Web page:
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A Manual for Cleaning Women

A Manual for Cleaning Women compiles the best work of the legendary short-story writer Lucia Berlin. With the grit of Raymond Carver, the humor of Grace Paley, and a blend of wit and melancholy all her own, Berlin crafts miracles from the everyday, uncovering moments of grace in the Laundromats and halfway houses of the American Southwest, in the homes of the Bay Area upper class, among switchboard operators and struggling mothers, hitchhikers and bad Christians.

Browse Read List

A Visit from the Goon Squad

Jennifer Egan’s spellbinding interlocking narratives circle the lives of Bennie Salazar, an aging former punk rocker and record executive, and Sasha, the passionate, troubled young woman he employs. Although Bennie and Sasha never discover each other’s pasts, the reader does, in intimate detail, along with the secret lives of a host of other characters whose paths intersect with theirs, over many years, in locales as varied as New York, San Francisco, Naples, and Africa.

Heartburn

Is it possible to write a sidesplitting novel about the breakup of the perfect marriage? If the writer is Nora Ephron, the answer is a resounding yes. For in this inspired confection of adultery, revenge, group therapy, and pot roast, the creator of Sleepless in Seattle reminds us that comedy depends on anguish as surely as a proper gravy depends on flour and butter.

My Brilliant Friend

A modern masterpiece from one of Italy’s most acclaimed authors, My Brilliant Friend is a rich, intense and generous hearted story about two friends, Elena and Lila. Ferrante’s inimitable style lends itself perfectly to a meticulous portrait of these two women that is also the story of a nation and a touching meditation on the nature of friendship. Through the lives of these two women, Ferrante tells the story of a neighbourhood, a city and a country as it is transformed in ways that, in turn, also transform the relationship between her two protagonists.

Normal People

At school Connell and Marianne pretend not to know each other. Hes popular and well-adjusted, star of the school soccer team while she is lonely, proud, and intensely private. But when Connell comes to pick his mother up from her housekeeping job at Mariannes house, a strange and indelible connection grows between the two teenagersone they are determined to conceal.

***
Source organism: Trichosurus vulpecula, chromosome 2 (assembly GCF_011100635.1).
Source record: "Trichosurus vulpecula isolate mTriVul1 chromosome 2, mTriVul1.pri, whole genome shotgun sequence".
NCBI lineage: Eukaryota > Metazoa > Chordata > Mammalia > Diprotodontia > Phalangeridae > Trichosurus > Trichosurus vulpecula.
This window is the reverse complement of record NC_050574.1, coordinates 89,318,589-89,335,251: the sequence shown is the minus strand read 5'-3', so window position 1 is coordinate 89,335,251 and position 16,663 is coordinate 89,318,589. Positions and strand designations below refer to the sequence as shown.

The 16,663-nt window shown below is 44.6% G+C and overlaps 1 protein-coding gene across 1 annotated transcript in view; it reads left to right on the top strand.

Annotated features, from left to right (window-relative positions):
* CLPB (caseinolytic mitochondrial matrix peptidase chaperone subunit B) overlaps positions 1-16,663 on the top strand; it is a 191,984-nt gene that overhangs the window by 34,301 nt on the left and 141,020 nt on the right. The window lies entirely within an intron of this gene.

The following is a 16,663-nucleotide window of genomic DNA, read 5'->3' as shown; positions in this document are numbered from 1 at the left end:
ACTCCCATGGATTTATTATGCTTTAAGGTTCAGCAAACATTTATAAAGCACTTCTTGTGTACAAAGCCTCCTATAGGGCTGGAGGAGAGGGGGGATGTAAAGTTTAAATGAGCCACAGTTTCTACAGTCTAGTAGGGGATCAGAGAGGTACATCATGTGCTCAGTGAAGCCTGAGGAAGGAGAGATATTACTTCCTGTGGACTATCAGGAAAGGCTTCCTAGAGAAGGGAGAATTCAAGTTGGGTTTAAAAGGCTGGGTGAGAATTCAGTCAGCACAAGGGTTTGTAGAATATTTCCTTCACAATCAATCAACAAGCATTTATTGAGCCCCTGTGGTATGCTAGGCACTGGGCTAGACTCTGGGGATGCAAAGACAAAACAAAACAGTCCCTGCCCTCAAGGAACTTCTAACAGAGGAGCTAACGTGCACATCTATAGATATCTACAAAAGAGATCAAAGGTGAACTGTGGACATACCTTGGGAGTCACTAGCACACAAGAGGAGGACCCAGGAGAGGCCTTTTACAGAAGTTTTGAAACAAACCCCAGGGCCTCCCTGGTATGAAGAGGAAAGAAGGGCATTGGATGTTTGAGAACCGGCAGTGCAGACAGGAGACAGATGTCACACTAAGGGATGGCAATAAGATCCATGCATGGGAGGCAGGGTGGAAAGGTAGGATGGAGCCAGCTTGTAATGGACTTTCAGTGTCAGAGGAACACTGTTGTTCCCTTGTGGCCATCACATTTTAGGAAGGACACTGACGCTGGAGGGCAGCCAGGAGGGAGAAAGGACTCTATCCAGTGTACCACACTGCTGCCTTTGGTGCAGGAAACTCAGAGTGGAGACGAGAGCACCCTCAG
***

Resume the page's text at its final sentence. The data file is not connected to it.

Speedboat

A touchstone over the years for writers as different as David Foster Wallace and Elizabeth Hardwick, Speedboat returns to enthrall a new generation of readers. When members of the National Book Critics Circle were polled to see which book they would most like to see republished, they chose Speedboat—“by far.” This story of a young female newspaper reporter coming of age in New York City was originally published serially in the New Yorker; it is made out of seemingly unrelated vignettes—tart observations distilled through relentless intellect—which add up to an analysis of our brittle, urban existence. It remains as fresh as when it was first published.

The Bell Jar

The Bell Jar is the only novel written by the American writer and poet Sylvia Plath. Originally published under the pseudonym “Victoria Lucas” in 1963, the novel is semi-autobiographical, with the names of places and people changed. The book is often regarded as a roman à clef because the protagonist’s descent into mental illness parallels Plath’s own experiences with what may have been clinical depression or bipolar II disorder. Plath died by suicide a month after its first UK publication.

The Dutch House

From the New York Times bestselling author of Commonwealth and State of Wonder, comes Ann Patchett’s most powerful novel to date: a richly moving story that explores the indelible bond between two siblings, the house of their childhood, and a past that will not let them go. The Dutch House is the story of a paradise lost, a tour de force that digs deeply into questions of inheritance, love and forgiveness, of how we want to see ourselves and of who we really are.

The Goldfinch

The Goldfinch combines vivid characters, mesmerizing language, and suspense, while plumbing with a philosopher’s calm the deepest mysteries of love, identity, and art. It is an old-fashioned story of loss and obsession, survival and self-invention, and the ruthless machinations of fate.

The Namesake

In The Namesake, Lahiri enriches the themes that made her collection an international bestseller: the immigrant experience, the clash of cultures, the conflicts of assimilation, and, most poignantly, the tangled ties between generations. Here again Lahiri displays her deft touch for the perfect detail — the fleeting moment, the turn of phrase — that opens whole worlds of emotion.

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